Republicans map out their agenda of less

President Barack Obama says he's pleased with healthier job growth, but concedes the economy isn't producing enough jobs to accommodate people in need of work.
By Lori Montgomery
Washington Post Staff Writer
Saturday, November 6, 2010; 12:33 AM

Republicans are mapping an agenda for the new Congress that calls for a radical reduction in government spending, a hard-line stance against new taxes and a "sustained" battle against federal regulators - all aimed at easing the concerns of voters desperate for jobs and anxious about the soaring national debt.

The path charted in the party's "Pledge to America" and in a new blueprint released this week by Rep. Eric Cantor (R-Va.), the No. 2 Republican in the House, is certain to provoke clashes with the White House. It is already stirring dissension among Republicans who say it doesn't go far enough. Less certain is its ability to make progress on the nation's top economic priorities, particularly job creation.

On Friday, the Labor Department reported that the unemployment rate was stuck at 9.6 percent for the third month in a row, although job growth accelerated in October. Employers added a total of 151,000 jobs - more than double analysts' expectations. Gains were concentrated in the private sector, where 159,000 new jobs offset the loss of 8,000 government positions.

It was the strongest job growth since May, and a welcome sign that the recovery may finally be strengthening. Still, many economists see the need for further government spending to bring down unemployment. This week, the Federal Reserve announced plans to pump $600 billion into the economy through massive purchases of Treasury bonds to fuel the recovery.

Republicans reject the notion that government spending can spur prosperity. Instead, they favor keeping tax rates steady by extending Bush-administration tax breaks that are set to expire this year and repealing President Obama's health overhaul. Republicans also want to restrain government regulators and are looking to require congressional approval for any new regulation that imposes costs on the private sector in excess of $100 million a year.

On Friday, Cantor even rejected President Obama's call for additional tax breaks to spur hiring, such as a proposal to let businesses deduct their expenses more quickly.

Republicans offer "a disciplined approach to removing uncertainty and to allowing the private sector to regain its footing and begin to grow again," Cantor said in an interview. "Trying to prod business to do what Washington wants is not what is needed. We need to rein in this desire of Washington to tell business how to grow."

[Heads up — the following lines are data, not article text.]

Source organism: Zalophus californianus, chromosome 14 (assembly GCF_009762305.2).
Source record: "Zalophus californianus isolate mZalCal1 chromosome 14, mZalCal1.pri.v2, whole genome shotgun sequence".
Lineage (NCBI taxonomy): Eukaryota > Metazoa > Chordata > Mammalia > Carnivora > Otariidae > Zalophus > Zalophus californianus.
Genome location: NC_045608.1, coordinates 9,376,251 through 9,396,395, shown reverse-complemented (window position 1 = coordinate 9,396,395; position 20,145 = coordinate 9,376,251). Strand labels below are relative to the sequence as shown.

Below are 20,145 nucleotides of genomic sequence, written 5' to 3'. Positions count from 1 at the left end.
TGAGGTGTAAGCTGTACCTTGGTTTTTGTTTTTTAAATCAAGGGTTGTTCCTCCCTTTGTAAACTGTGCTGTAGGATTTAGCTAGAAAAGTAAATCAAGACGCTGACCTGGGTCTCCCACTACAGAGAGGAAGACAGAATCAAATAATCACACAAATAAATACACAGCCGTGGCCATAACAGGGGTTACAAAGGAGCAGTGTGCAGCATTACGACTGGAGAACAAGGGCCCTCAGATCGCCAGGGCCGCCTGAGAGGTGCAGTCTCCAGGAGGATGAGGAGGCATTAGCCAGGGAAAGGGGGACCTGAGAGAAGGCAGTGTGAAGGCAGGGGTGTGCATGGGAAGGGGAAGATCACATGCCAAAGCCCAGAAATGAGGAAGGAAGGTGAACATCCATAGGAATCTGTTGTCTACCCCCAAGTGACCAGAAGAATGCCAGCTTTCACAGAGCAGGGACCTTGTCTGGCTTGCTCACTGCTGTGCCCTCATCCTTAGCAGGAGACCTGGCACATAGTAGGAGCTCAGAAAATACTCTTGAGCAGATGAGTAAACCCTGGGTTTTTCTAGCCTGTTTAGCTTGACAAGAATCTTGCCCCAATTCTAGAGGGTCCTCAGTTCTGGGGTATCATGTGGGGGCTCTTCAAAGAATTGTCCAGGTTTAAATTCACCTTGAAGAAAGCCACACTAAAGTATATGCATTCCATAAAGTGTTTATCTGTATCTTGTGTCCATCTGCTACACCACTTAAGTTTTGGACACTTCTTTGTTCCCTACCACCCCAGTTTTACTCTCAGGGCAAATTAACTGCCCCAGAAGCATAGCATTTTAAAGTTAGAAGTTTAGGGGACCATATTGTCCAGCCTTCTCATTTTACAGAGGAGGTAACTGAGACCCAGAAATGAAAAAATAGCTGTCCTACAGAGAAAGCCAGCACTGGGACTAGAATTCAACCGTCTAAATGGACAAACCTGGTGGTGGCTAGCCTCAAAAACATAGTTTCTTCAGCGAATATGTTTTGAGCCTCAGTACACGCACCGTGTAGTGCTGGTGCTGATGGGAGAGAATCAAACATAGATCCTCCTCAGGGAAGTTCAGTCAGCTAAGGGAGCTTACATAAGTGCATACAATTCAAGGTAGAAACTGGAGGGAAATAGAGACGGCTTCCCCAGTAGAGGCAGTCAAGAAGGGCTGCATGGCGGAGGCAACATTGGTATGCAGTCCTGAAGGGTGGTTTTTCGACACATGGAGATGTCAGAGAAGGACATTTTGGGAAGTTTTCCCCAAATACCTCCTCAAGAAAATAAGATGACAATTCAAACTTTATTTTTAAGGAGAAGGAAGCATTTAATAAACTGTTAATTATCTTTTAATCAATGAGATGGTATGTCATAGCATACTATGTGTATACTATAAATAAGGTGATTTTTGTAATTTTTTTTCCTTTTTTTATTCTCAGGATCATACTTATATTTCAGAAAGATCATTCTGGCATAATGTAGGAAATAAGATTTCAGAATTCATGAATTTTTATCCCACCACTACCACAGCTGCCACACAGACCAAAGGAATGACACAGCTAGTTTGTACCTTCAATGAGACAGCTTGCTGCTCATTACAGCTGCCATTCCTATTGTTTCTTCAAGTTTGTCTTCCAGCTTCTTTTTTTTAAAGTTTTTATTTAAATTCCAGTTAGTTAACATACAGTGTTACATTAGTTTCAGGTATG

That hands-off strategy - combined with GOP plans for an immediate and dramatic reduction in government spending - would do more harm than good, said Bill Gale, a senior fellow in economics studies at the Brookings Institution.

"I don't get what they think they're doing to stimulate the economy right now," Gale said. "I can understand that people are angry or upset about the economy. But I can't understand how that anger and anxiety has turned into this set of legislative proposals."

To make good on their campaign pledge to reduce the size of government, Republicans say they are planning a series of quick moves to slash spending soon after they take control of the House in January. Among the likely options: a massive rescissions package that aides said would slice 20 percent from most domestic agency budgets and enact $160 billion in additional cuts endorsed by visitors to Cantor's "YouCut" Web site.

Such a package would trim more than $260 billion from this year's $1.1 trillion budget for most government operations - the biggest one-year reduction at least since the military drawdown after World War II, budget experts said.

Because Republicans propose to exempt the Pentagon, veterans programs and homeland security from these cuts, liberal analysts said the reductions would decimate education funding, the National Park Service and other worthy programs.

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